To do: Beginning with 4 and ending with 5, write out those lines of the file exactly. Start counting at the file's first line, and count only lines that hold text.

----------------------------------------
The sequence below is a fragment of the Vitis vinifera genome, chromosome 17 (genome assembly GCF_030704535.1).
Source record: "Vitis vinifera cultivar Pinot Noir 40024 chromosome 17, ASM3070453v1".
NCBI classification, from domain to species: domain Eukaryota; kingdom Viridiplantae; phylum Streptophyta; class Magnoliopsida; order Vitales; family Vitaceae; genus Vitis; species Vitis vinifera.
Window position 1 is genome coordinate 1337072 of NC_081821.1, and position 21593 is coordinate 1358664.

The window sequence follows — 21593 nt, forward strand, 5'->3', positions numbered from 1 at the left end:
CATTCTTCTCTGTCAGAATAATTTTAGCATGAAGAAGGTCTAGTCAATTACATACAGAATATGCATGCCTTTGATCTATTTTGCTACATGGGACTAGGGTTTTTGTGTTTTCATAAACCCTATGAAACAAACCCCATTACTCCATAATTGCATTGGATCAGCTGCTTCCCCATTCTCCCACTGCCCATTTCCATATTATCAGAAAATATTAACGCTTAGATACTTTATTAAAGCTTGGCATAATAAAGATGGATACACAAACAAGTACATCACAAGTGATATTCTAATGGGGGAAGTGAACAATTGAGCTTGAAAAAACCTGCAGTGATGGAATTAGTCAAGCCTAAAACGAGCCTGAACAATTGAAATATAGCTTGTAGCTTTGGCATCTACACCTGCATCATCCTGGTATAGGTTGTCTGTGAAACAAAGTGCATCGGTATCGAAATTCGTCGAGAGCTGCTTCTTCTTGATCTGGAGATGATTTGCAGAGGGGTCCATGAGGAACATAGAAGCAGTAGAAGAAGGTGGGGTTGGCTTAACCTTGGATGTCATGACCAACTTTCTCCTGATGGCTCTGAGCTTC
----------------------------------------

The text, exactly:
Window position 1 is genome coordinate 1337072 of NC_081821.1, and position 21593 is coordinate 1358664.

The window sequence follows — 21593 nt, forward strand, 5'->3', positions numbered from 1 at the left end: